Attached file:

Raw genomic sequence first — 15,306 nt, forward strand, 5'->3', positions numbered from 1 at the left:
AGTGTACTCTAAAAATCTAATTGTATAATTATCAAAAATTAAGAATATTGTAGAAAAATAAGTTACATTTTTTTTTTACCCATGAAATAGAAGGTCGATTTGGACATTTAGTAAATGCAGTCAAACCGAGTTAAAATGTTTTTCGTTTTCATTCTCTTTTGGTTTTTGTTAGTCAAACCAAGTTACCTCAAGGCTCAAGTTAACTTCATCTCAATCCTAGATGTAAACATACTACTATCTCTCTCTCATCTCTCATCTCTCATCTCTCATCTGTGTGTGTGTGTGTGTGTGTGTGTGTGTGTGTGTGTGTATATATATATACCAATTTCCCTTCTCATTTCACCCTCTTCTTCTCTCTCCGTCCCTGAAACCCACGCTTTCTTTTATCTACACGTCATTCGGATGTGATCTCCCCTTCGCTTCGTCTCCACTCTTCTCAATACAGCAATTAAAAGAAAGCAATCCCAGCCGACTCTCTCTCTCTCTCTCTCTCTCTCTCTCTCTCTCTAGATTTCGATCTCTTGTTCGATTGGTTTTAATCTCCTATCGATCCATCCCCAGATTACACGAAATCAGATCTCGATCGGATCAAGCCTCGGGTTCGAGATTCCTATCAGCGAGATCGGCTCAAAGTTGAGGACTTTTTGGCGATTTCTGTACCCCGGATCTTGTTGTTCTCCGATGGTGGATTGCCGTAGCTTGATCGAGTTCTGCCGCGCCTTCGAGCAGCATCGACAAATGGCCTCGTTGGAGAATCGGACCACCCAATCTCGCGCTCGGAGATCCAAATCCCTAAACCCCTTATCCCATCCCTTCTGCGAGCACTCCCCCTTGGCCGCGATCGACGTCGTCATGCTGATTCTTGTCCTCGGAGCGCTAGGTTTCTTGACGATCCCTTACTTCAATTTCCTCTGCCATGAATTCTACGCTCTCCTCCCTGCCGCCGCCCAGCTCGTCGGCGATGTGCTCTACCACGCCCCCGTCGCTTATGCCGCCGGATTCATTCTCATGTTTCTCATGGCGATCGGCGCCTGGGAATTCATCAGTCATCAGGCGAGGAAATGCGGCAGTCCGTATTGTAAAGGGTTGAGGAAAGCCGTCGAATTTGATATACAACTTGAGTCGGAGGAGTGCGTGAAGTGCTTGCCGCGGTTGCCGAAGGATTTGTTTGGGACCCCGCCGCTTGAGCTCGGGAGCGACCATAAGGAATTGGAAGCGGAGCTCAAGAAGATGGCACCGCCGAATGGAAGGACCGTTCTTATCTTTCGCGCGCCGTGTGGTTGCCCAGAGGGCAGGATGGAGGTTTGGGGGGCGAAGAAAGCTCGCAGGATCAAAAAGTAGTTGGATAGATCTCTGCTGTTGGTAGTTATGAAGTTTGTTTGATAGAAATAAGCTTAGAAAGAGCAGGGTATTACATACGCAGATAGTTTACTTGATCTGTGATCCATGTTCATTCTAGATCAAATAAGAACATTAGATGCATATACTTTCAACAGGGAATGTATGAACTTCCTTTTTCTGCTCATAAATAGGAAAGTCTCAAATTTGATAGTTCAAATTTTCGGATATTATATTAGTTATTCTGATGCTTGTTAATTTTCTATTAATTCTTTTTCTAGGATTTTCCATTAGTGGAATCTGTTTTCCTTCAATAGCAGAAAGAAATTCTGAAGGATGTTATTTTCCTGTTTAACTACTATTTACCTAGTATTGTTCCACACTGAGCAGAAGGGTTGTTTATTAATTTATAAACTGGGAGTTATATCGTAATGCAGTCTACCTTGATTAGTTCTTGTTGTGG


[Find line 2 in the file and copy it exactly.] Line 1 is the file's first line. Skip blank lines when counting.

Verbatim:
AGTGTACTCTAAAAATCTAATTGTATAATTATCAAAAATTAAGAATATTGTAGAAAAATAAGTTACATTTTTTTTTTACCCATGAAATAGAAGGTCGATTTGGACATTTAGTAAATGCAGTCAAACCGAGTTAAAATGTTTTTCGTTTTCATTCTCTTTTGGTTTTTGTTAGTCAAACCAAGTTACCTCAAGGCTCAAGTTAACTTCATCTCAATCCTAGATGTAAACATACTACTATCTCTCTCTCATCTCTCATCTCTCATCTCTCATCTGTGTGTGTGTGTGTGTGTGTGTGTGTGTGTGTGTGTGTATATATATATACCAATTTCCCTTCTCATTTCACCCTCTTCTTCTCTCTCCGTCCCTGAAACCCACGCTTTCTTTTATCTACACGTCATTCGGATGTGATCTCCCCTTCGCTTCGTCTCCACTCTTCTCAATACAGCAATTAAAAGAAAGCAATCCCAGCCGACTCTCTCTCTCTCTCTCTCTCTCTCTCTCTCTCTCTAGATTTCGATCTCTTGTTCGATTGGTTTTAATCTCCTATCGATCCATCCCCAGATTACACGAAATCAGATCTCGATCGGATCAAGCCTCGGGTTCGAGATTCCTATCAGCGAGATCGGCTCAAAGTTGAGGACTTTTTGGCGATTTCTGTACCCCGGATCTTGTTGTTCTCCGATGGTGGATTGCCGTAGCTTGATCGAGTTCTGCCGCGCCTTCGAGCAGCATCGACAAATGGCCTCGTTGGAGAATCGGACCACCCAATCTCGCGCTCGGAGATCCAAATCCCTAAACCCCTTATCCCATCCCTTCTGCGAGCACTCCCCCTTGGCCGCGATCGACGTCGTCATGCTGATTCTTGTCCTCGGAGCGCTAGGTTTCTTGACGATCCCTTACTTCAATTTCCTCTGCCATGAATTCTACGCTCTCCTCCCTGCCGCCGCCCAGCTCGTCGGCGATGTGCTCTACCACGCCCCCGTCGCTTATGCCGCCGGATTCATTCTCATGTTTCTCATGGCGATCGGCGCCTGGGAATTCATCAGTCATCAGGCGAGGAAATGCGGCAGTCCGTATTGTAAAGGGTTGAGGAAAGCCGTCGAATTTGATATACAACTTGAGTCGGAGGAGTGCGTGAAGTGCTTGCCGCGGTTGCCGAAGGATTTGTTTGGGACCCCGCCGCTTGAGCTCGGGAGCGACCATAAGGAATTGGAAGCGGAGCTCAAGAAGATGGCACCGCCGAATGGAAGGACCGTTCTTATCTTTCGCGCGCCGTGTGGTTGCCCAGAGGGCAGGATGGAGGTTTGGGGGGCGAAGAAAGCTCGCAGGATCAAAAAGTAGTTGGATAGATCTCTGCTGTTGGTAGTTATGAAGTTTGTTTGATAGAAATAAGCTTAGAAAGAGCAGGGTATTACATACGCAGATAGTTTACTTGATCTGTGATCCATGTTCATTCTAGATCAAATAAGAACATTAGATGCATATACTTTCAACAGGGAATGTATGAACTTCCTTTTTCTGCTCATAAATAGGAAAGTCTCAAATTTGATAGTTCAAATTTTCGGATATTATATTAGTTATTCTGATGCTTGTTAATTTTCTATTAATTCTTTTTCTAGGATTTTCCATTAGTGGAATCTGTTTTCCTTCAATAGCAGAAAGAAATTCTGAAGGATGTTATTTTCCTGTTTAACTACTATTTACCTAGTATTGTTCCACACTGAGCAGAAGGGTTGTTTATTAATTTATAAACTGGGAGTTATATCGTAATGCAGTCTACCTTGATTAGTTCTTGTTGTGG